"In relation to these cases, the most common area of dispute is where accusations are made that there has been a breach of coronavirus rules by one parent which may place the child at risk - with the other parent arguing that this justifies stopping contact.”

Ms Taylor warned parents needed to come to arrangements over Christmas.

She said: “Things have been challenging enough for children this year without them facing upset or uncertainty about where they will spend what can still be the most magical time of year for them - and Covid-19 rules allow for children moving house to house between parents so that should not be used as an excuse.”

‘It was the hardest thing I have ever had to negotiate with my ex-partner’

Sarah*, 41, has custody of her son, James, seven, but he usually stays with his father every other weekend.

Due to an underlying health condition, she was worried about exposing her family to Covid when lockdown hit.

She said: "My ex-partner’s wife works for the NHS, so she was exposed to Covid-19 in her work, which worried me.

"She also has children, who live with them and who are travelling backwards and forwards between their house and their dad’s on public transport – and I’m also remarried and my husband’s daughter stays with us half of the time, so it was a very difficult balance.

"During full lockdown, we decided that James should not go to his dad’s house because the risk was too high and he didn’t see him for two months.

"My ex-partner was OK with that, he understood, but it was very hard on him and on my son. After a while, he started coming to the garden and talking to him at a distance and then later, going for walks together, but that was almost harder as it upset James seeing him, but not being able to spend time with him properly.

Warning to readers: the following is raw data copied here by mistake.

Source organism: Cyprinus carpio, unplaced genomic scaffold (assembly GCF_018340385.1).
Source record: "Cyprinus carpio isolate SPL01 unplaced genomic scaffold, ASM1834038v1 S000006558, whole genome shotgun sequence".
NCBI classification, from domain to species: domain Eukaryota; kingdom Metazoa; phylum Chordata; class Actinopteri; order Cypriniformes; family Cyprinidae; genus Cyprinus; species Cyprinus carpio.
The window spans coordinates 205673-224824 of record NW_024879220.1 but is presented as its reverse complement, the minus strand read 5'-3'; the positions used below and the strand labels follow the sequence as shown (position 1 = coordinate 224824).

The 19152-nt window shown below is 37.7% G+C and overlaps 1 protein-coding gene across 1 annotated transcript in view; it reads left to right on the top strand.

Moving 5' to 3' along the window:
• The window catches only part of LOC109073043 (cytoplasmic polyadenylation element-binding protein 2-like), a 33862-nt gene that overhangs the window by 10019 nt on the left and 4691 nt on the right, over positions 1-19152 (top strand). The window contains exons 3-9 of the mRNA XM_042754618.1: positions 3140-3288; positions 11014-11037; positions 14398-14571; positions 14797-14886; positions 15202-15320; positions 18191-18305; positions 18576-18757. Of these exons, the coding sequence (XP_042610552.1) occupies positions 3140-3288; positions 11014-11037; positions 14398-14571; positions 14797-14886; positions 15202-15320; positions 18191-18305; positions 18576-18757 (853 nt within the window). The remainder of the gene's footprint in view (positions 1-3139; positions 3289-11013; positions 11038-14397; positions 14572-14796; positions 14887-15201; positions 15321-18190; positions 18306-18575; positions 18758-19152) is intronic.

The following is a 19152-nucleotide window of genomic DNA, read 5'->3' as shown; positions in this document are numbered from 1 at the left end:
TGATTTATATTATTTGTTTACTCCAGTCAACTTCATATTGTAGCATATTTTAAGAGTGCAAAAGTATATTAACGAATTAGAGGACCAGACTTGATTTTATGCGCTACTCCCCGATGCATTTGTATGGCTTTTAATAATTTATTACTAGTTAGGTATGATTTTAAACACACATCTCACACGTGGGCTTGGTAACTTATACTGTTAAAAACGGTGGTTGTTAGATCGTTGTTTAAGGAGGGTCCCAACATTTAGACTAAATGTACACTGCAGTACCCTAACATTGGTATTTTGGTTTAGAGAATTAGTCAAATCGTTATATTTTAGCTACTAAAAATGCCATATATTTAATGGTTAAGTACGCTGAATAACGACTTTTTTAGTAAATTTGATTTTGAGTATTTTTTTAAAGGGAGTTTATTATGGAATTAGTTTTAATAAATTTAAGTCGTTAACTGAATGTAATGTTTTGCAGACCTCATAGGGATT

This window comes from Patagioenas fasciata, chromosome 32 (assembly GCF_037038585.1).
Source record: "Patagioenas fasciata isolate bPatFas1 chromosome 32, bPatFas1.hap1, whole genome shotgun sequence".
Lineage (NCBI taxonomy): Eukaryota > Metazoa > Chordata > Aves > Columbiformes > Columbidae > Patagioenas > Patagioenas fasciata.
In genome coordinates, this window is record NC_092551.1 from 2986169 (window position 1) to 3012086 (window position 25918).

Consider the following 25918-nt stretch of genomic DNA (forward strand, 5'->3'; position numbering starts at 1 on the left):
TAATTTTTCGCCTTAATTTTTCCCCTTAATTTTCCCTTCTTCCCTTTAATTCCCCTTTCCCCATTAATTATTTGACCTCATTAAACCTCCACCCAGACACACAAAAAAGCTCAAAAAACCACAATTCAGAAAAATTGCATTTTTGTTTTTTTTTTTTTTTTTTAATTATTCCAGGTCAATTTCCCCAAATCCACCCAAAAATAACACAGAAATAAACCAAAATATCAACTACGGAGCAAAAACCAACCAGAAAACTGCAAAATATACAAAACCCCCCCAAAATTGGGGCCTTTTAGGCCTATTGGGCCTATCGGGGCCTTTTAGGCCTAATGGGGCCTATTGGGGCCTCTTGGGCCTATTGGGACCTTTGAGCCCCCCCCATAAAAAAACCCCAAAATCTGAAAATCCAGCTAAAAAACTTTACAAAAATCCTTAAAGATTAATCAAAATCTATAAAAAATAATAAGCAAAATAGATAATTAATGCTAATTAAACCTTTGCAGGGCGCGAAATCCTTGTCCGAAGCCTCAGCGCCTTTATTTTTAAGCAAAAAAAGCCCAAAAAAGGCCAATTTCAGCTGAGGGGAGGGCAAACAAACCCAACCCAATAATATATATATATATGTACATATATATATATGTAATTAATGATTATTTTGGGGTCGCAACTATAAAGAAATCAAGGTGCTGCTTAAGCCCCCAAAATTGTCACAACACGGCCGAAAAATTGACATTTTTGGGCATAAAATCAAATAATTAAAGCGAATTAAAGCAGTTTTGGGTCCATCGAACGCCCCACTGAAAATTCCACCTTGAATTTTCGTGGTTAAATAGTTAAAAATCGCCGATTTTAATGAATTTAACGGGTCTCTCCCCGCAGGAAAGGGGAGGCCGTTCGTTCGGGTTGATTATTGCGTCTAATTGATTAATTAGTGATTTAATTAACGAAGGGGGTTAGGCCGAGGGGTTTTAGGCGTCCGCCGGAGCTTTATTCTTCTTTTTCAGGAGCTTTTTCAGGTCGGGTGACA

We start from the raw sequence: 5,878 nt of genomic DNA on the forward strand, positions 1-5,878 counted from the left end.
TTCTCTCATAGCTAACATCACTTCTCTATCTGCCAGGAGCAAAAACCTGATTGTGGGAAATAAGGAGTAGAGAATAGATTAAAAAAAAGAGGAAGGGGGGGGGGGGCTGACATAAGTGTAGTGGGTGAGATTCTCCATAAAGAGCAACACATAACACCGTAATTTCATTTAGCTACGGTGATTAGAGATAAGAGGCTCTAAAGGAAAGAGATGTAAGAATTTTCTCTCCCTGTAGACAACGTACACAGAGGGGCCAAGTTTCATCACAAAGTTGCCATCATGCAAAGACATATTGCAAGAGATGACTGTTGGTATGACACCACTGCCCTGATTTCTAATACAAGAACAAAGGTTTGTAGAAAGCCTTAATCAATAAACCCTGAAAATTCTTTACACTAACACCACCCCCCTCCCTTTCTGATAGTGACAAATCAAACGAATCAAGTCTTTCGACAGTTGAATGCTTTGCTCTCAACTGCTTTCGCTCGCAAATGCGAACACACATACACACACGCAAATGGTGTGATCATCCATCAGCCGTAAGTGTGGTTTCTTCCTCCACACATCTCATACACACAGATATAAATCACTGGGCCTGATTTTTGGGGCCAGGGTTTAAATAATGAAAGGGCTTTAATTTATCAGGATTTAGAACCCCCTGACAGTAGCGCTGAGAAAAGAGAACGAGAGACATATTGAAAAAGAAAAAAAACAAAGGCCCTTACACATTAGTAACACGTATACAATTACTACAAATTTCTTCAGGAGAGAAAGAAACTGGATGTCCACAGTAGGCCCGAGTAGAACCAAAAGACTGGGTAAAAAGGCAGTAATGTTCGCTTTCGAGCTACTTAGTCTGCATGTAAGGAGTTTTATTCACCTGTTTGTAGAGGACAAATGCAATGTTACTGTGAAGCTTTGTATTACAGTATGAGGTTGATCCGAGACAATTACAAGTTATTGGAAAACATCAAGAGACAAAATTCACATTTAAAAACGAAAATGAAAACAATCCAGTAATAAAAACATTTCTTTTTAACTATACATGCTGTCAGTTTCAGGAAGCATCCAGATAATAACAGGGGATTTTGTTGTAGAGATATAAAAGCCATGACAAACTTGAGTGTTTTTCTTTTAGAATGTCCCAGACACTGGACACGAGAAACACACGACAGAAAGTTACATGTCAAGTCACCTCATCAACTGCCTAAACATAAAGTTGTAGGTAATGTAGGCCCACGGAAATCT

"At the very beginning, when lockdown was announced, there was a suggestion from the government that children would not be able to go between parents’ houses. That was quickly clarified, but it was a really stressful day. It didn’t feel like there was a lot of support for families in our situation.

"Before lockdown, my son was hearing a lot about coronavirus at school and he was very stressed about it and what it would mean. When he did eventually start going to his dad's house for the day after lockdown lifted, he was very worried that I would catch coronavirus and die because of my health condition and was very upset.

"He used to be happy staying at his dad’s, but now, because he hadn’t seen him for so long, he gets very upset at the idea of staying away, so we have agreed that he will only visit for the day for now.

"For children who split their time between two parents’ households, it is difficult anyway. Each household has different rules and that takes a lot of adjustment, but they get used to the pattern. When lockdown happened and that upset the routine, it made it very hard.”

"It was certainly the hardest thing I have ever had to negotiate with my ex-partner since we separated.”

*names have been changed to protect anonymity.